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Product Snapshot: Barilla whole grain penne pasta

Written by Catherine Saxelby on Monday, 14 April 2014.
Tagged: healthy cooking, healthy eating, Product snapshot, whole grains

Product Snapshot: Barilla whole grain penne pasta
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From breakfast cereals to breads, I’m a big fan of eating whole grains but when it comes to pasta, whole grain or high-fibre versions have been, well, pretty dreadful. In the past, I’ve cooked up pastas that have been dark, thick and heavy. They made eating feel like hard work. Any time I’d try and sneak them past the husband, he’d pick them straight away.

So Barilla’s latest effort is a pleasing improvement in taste and texture from these heavy-duty pastas of days gone by – a feat of food technology that I’d expect from their on-pack boast that they are ‘Italy’s No 1 brand of pasta’.

Source of whole grain and fibre

Barilla wholegrain penne regular

Barilla’s whole grain duo – the penne and spaghetti - derive their whole grain content from a blend of whole wheat durum flour and oat fibre. There’s also the traditional semolina as well as regular durum flour (think white flour).

Barilla – mercifully - hasn’t tried to make it 100 per cent wholegrain as the ones in the past have done. Rather they’ve gone for a get-it-over-the-line tactic so they only claim 51 per cent whole grain, which means the pasta is much more acceptable in mouth feel.

It also boasts a high 10 per cent fibre - which is on a par with breakfast biscuits, many mueslis, dates and prunes.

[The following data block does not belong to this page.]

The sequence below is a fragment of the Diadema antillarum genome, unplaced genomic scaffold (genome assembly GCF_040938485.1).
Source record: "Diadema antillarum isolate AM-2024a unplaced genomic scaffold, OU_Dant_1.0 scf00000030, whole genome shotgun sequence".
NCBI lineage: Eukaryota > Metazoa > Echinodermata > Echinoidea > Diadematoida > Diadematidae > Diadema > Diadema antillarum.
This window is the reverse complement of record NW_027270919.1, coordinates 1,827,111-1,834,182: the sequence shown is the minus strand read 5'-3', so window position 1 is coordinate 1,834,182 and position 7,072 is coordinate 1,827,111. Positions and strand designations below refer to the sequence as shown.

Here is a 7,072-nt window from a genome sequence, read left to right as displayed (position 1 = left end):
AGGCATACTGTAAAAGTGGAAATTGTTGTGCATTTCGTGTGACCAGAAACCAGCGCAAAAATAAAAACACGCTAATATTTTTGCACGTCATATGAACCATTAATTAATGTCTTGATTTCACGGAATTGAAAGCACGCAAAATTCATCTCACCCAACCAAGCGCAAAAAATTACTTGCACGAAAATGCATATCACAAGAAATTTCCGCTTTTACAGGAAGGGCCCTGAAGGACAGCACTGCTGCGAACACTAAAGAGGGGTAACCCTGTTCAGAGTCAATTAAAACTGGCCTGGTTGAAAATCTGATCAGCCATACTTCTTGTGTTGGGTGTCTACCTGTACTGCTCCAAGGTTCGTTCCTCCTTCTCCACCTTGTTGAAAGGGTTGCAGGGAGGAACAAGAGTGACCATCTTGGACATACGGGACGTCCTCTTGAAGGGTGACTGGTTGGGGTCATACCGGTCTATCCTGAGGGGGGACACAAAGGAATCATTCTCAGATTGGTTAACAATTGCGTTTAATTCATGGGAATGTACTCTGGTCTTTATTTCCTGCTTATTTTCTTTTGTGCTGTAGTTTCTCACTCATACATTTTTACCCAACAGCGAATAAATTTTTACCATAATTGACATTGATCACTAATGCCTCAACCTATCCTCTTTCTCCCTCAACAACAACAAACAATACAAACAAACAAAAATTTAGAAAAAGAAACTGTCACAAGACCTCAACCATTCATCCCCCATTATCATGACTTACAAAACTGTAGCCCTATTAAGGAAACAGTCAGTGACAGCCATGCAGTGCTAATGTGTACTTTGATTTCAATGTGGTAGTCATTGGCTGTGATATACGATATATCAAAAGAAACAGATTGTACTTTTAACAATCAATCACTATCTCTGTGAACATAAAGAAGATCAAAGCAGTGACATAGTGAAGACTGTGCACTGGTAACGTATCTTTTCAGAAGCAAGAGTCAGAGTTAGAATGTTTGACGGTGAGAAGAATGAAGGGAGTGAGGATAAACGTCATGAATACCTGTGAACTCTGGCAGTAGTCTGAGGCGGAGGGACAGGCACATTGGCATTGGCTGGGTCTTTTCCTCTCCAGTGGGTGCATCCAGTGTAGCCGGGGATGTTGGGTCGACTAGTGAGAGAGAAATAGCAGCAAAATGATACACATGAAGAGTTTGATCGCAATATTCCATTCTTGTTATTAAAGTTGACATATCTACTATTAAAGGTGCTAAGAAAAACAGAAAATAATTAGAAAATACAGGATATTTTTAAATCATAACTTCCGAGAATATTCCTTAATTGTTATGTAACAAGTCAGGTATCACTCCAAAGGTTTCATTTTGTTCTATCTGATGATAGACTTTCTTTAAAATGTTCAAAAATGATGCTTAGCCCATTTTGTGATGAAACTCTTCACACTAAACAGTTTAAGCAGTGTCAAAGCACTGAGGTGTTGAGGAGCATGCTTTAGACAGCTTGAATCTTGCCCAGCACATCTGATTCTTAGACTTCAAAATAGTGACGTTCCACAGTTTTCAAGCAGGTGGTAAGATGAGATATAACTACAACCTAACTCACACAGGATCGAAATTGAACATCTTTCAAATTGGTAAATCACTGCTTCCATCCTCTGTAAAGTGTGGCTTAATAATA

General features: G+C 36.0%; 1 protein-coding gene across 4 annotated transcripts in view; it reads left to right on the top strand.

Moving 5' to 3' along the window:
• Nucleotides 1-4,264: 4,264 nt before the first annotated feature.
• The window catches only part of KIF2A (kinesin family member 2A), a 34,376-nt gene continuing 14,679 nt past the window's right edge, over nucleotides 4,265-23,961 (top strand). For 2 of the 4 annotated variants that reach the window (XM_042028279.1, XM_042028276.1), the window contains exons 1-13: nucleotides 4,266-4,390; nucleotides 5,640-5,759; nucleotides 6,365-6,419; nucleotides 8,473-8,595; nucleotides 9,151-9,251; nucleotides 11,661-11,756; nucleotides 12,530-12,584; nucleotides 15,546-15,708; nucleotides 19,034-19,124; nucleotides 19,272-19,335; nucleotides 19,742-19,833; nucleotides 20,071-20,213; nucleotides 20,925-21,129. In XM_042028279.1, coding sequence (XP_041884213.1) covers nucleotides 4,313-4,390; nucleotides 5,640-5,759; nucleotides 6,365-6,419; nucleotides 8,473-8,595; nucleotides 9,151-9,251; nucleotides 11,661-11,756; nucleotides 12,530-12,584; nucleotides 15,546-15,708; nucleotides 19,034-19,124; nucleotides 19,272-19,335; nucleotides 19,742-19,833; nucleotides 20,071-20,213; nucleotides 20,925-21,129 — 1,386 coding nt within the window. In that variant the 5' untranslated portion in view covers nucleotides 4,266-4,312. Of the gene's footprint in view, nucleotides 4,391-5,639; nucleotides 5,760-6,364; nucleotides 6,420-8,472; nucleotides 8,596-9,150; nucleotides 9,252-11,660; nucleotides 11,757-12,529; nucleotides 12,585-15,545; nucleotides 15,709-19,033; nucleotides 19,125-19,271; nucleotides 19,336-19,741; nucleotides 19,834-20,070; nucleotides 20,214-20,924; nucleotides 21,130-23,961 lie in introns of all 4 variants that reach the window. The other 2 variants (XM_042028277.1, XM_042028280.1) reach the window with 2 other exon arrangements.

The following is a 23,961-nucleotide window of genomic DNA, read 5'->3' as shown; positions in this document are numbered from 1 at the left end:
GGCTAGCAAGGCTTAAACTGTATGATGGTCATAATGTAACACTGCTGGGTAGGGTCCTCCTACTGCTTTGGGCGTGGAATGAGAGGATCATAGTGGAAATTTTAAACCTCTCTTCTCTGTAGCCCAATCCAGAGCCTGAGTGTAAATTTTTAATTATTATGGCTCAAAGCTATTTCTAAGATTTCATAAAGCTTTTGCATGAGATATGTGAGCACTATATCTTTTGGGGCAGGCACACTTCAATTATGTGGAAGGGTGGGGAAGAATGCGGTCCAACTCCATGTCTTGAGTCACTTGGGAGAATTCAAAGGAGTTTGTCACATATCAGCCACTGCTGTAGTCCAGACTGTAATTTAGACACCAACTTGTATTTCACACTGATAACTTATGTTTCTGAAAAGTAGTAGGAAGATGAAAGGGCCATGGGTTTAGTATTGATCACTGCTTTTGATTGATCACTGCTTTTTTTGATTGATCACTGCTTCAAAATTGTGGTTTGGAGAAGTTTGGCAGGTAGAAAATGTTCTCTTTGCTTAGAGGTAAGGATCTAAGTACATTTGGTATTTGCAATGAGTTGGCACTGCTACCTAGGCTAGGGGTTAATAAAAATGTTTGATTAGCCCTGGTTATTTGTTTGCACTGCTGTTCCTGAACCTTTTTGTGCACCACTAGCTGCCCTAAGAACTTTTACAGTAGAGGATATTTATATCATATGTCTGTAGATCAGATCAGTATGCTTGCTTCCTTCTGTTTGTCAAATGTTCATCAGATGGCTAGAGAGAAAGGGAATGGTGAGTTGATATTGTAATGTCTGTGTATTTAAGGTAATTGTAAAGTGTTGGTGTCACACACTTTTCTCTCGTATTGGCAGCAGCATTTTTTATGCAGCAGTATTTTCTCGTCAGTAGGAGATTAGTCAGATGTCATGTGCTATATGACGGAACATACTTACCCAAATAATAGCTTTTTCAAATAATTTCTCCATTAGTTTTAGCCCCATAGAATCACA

Compared to the white, the whole grain penne looks browner but if you cook it a little longer, it cooks up to the same pleasant texture. It contains around three times more fibre than ordinary white pasta as well as more minerals (iron, magnesium, phosphorus) and B vitamins (thiamin, folate).

Stronger flavour, stronger sauces

Team this pasta with robust sauces based on olives, pesto, meat sauces, mussels, artichoke hearts, spinach, walnuts or pistachios and you won’t be disappointed.

In the US where this penne is made, Barilla have more varieties such as Longs - think spaghetti (both regular and thin) -  Angel Hair and Linguine (which is a big fave of mine) and Shorts such as Elbows, Medium Shells and Rotini (corkscrews).

In Australia we have to content ourselves with just the penne and the spaghetti for now. If they become popular then no doubt they’ll expand the range.

Nutrition figures from the label

Per 100 g uncooked

1456 kJ (348 Cals), 13 g protein, 2.5 g fat (including 0.5 g saturated fat), 62.5 g carbohydrate (including 3.5 g sugars), 10 g fibre, 15 mg sodium as well as iron, magnesium, phosphorus.

Ingredients from the label

Whole grain durum wheat flour, semolina (wheat), durum wheat flour, oat fiber.

(Note US spelling as this product is made in USA where their labelling laws are more similar to ours than in Italy)


  • Convenient way to boost your whole grains for their health benefits
  • Convenient way to boost your fibre without bran or cereal
  • Smaller 375 g pack size, down from the usual 500 g, so easier to store in a small kitchen
  • Good texture
  • Cooks and performs just like any other pasta
  • Available in supermarkets and Italian supermarkets.


  • Darker colour - may be refused by picky eaters
  • Costs 50 per cent per kilogram MORE than the regular pasta

The bottom line

Pleasant al dente eating with a mild nuttiness that doesn’t scream ‘grainy’. Here’s another new product that helps us eat more whole grains and more fibre, which, as Australians, we don’t eat enough of. Yes there are other whole grain pastas but these two make it easy to swap from regular (white) penne.

Catherine Saxelby About the author

About the Author


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